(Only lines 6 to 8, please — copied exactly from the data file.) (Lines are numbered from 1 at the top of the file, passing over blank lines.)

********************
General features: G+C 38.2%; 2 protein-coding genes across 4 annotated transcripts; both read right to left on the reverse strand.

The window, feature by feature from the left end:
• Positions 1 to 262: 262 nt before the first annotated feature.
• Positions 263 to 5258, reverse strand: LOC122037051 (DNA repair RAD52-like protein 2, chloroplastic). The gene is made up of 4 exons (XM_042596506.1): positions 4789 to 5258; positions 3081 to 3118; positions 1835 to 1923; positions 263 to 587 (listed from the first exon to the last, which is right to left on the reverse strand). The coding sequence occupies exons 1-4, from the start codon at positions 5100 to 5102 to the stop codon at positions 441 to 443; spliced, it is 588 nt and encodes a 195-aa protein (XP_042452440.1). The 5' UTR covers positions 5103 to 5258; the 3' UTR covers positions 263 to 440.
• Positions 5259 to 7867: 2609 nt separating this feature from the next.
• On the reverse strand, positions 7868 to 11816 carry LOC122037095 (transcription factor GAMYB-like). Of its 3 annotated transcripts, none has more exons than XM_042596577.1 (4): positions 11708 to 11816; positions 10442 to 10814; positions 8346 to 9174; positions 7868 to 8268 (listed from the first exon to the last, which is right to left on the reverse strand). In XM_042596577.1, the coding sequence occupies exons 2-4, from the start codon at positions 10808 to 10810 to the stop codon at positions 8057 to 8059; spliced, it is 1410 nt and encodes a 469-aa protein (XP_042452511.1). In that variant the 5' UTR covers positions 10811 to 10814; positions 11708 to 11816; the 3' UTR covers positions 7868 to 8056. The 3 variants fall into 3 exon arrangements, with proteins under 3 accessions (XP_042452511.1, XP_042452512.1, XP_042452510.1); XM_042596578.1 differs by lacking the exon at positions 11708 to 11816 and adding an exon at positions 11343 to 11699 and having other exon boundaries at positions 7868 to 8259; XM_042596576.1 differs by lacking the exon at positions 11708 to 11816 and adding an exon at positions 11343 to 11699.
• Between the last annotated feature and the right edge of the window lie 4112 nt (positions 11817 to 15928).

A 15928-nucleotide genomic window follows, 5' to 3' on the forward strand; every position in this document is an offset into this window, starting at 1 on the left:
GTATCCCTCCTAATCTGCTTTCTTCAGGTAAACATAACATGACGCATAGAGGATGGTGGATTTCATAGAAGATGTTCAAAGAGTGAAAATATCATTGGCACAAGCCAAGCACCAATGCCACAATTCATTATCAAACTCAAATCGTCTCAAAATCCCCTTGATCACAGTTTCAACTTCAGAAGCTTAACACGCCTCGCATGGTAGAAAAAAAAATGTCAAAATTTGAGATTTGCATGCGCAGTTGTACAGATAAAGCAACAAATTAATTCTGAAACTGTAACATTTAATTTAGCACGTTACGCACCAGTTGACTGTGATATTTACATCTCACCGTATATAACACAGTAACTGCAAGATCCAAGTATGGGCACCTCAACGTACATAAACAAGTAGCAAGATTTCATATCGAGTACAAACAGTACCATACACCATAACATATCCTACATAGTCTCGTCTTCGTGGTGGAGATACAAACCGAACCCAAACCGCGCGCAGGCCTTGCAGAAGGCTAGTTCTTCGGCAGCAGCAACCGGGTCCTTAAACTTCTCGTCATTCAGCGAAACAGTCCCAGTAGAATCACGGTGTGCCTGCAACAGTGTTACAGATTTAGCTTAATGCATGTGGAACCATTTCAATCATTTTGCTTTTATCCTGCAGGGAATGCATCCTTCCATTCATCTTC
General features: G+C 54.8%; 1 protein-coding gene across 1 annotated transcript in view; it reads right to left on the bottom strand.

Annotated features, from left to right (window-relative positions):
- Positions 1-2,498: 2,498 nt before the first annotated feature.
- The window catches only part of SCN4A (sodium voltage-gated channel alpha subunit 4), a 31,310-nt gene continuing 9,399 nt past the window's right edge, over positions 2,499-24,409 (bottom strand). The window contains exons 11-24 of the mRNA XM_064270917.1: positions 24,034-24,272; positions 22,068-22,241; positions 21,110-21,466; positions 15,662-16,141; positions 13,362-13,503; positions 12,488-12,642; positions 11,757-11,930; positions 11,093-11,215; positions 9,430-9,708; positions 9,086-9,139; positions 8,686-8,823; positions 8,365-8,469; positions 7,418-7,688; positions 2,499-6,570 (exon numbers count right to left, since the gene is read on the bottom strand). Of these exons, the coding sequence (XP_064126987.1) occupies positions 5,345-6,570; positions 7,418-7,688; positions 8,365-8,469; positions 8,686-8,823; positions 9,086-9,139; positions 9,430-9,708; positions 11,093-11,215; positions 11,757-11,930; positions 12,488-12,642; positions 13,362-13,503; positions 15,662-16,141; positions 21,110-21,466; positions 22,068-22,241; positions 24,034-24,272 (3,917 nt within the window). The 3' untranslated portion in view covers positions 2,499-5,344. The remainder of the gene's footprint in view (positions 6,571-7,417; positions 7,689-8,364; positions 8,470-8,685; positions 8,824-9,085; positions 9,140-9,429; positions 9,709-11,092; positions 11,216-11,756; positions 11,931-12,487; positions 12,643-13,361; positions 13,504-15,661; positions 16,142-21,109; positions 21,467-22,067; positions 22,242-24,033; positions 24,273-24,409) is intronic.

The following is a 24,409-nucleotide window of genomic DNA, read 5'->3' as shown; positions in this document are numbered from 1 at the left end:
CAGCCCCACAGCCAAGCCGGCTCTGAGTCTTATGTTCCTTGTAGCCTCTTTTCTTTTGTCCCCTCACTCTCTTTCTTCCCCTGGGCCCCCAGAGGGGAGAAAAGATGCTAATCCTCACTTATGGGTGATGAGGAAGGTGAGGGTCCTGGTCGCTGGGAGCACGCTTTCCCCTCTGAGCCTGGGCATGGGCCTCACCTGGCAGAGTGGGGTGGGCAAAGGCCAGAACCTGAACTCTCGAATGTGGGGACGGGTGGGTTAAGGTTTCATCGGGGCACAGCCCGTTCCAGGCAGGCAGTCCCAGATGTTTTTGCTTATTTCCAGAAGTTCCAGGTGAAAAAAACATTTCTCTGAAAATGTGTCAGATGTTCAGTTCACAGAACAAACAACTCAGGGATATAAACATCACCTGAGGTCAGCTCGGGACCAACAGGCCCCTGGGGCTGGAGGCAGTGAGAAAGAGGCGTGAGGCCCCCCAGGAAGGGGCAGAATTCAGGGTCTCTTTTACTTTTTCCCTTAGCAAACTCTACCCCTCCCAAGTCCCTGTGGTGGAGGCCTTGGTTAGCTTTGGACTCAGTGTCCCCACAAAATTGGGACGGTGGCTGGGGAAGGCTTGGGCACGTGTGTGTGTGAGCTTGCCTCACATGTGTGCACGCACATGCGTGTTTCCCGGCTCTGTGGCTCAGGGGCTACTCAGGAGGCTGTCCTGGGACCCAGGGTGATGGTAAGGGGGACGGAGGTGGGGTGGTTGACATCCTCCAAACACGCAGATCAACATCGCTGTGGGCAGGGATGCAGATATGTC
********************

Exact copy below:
• On the reverse strand, positions 7868 to 11816 carry LOC122037095 (transcription factor GAMYB-like). Of its 3 annotated transcripts, none has more exons than XM_042596577.1 (4): positions 11708 to 11816; positions 10442 to 10814; positions 8346 to 9174; positions 7868 to 8268 (listed from the first exon to the last, which is right to left on the reverse strand). In XM_042596577.1, the coding sequence occupies exons 2-4, from the start codon at positions 10808 to 10810 to the stop codon at positions 8057 to 8059; spliced, it is 1410 nt and encodes a 469-aa protein (XP_042452511.1). In that variant the 5' UTR covers positions 10811 to 10814; positions 11708 to 11816; the 3' UTR covers positions 7868 to 8056. The 3 variants fall into 3 exon arrangements, with proteins under 3 accessions (XP_042452511.1, XP_042452512.1, XP_042452510.1); XM_042596578.1 differs by lacking the exon at positions 11708 to 11816 and adding an exon at positions 11343 to 11699 and having other exon boundaries at positions 7868 to 8259; XM_042596576.1 differs by lacking the exon at positions 11708 to 11816 and adding an exon at positions 11343 to 11699.
• Between the last annotated feature and the right edge of the window lie 4112 nt (positions 11817 to 15928).

A 15928-nucleotide genomic window follows, 5' to 3' on the forward strand; every position in this document is an offset into this window, starting at 1 on the left: